Boris Johnson’s brother has quit as minister and MP, saying he is “torn between family loyalty and the national interest”.
Jo Johnson resigned as universities and science minister this morning, citing “unresolvable tension” for the decision. He will stand down as MP of Orpington at the next election.
Read more: Boris Johnson’s first PMQs: The verdict
Johnson announced his resignation via tweet, saying: “It’s been an honour to represent Orpington for nine years & to serve as a minister under three PMs. In recent weeks I’ve been torn between family loyalty and the national interest – it’s an unresolvable tension & time for others to take on my roles as MP & Minister.”
He signed off #overandout.
Johnson is the 23rd Tory to have left or been thrown out of the party in recent days, following the likes of Justine Greening, Alistair Burt and Guto Bebb.
Phillip Lee sensationally crossed the floor as the Prime Minister took to the despatch box, joining the Liberal Democrats instead.
Others, including former chancellor Philip Hammond and former justice secretary David Gauke, have had the whip removed.
Gauke tweeted: “Lots of MPs have had to wrestle with conflicting loyalties in recent weeks. None more so than Jo. This is a big loss to Parliament, the government and the Conservative Party.”
Labour MP Wes Streeting tweeted: “Whatever our disagreements, I very much respect Jo’s integrity and always appreciated his decency and courtesy in our discussions on higher education policy. The Conservative Party is losing too many One Nation Tories.”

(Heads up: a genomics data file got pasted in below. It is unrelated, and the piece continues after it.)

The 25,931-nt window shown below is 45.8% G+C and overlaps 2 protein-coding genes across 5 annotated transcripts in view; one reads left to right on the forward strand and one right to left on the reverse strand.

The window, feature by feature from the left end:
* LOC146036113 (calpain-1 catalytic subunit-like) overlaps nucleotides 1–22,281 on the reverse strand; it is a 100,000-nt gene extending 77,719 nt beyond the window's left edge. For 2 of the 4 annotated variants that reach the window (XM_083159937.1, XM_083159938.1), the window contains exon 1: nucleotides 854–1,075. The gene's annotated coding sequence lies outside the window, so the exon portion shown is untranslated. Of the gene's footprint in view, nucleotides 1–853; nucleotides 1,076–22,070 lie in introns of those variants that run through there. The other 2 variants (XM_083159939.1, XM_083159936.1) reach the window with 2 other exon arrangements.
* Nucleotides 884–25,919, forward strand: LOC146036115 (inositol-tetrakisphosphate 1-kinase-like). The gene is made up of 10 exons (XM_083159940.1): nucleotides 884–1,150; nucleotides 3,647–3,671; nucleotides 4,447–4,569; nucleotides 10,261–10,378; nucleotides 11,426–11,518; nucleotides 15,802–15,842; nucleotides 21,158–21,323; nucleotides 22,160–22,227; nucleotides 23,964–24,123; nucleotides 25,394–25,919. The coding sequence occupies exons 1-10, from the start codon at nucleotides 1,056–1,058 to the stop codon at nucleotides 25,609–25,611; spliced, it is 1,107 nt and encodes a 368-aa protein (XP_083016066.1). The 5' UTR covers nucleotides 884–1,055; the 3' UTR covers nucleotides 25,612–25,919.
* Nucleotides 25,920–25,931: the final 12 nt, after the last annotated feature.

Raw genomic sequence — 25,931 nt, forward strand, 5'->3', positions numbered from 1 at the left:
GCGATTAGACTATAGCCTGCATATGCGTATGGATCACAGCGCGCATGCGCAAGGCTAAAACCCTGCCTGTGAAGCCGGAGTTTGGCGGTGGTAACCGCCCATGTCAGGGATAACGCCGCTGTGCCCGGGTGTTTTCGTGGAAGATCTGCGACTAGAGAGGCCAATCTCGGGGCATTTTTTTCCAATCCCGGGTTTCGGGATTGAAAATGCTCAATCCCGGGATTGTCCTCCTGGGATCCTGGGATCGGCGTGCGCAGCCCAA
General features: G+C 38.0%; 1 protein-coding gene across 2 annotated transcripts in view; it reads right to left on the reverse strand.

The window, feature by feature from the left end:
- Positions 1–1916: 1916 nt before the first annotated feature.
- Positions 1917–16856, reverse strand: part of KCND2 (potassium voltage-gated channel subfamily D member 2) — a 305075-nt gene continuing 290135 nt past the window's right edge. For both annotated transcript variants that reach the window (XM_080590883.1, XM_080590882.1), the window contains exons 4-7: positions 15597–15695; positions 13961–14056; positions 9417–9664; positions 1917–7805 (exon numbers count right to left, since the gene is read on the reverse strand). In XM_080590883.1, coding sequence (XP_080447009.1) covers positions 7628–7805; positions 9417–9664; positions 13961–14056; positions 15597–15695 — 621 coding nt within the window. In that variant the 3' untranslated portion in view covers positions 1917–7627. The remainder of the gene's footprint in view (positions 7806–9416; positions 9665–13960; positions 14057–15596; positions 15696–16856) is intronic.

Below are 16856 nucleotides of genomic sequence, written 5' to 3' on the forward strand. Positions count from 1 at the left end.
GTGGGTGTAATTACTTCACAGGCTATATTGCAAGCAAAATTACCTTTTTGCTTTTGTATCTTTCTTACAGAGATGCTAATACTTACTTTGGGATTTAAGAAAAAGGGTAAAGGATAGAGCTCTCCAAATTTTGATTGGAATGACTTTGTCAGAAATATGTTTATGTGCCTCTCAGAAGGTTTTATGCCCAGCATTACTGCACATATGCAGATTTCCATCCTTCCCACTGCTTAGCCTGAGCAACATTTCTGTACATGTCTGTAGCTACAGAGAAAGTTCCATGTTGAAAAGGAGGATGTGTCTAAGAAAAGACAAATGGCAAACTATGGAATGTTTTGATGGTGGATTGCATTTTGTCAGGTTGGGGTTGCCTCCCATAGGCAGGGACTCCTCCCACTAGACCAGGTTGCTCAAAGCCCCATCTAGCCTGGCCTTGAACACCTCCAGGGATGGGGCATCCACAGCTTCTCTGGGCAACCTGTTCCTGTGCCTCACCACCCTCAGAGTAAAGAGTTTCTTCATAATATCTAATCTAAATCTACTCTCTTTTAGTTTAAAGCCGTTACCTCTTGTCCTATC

A Number 10 spokesman said: “The Prime Minister would like to thank Jo Johnson for his servie. He has been a brilliant and talented minister, and a fantastic MP.
“The PM, as both a politician and brother, understands this will not have been an easy matter for Jo.
“The constituents of Orpington could not have asked for a better representative.”
This is the second time in months the pro-Remain Johnson has quit, having resigned from former PM Theresa May’s Cabinet as a minister back in November.
Economists have hiked the chances of a no-deal Brexit under the current Prime Minister, who has vowed to take the UK out of the EU with or without a deal come 31 October.
Johnson is trying to force a UK general election for 15 October to secure a parliamentary majority large enough to prevent MPs from blocking a no-deal Brexit.
This is a breaking news story and more will follow shortly.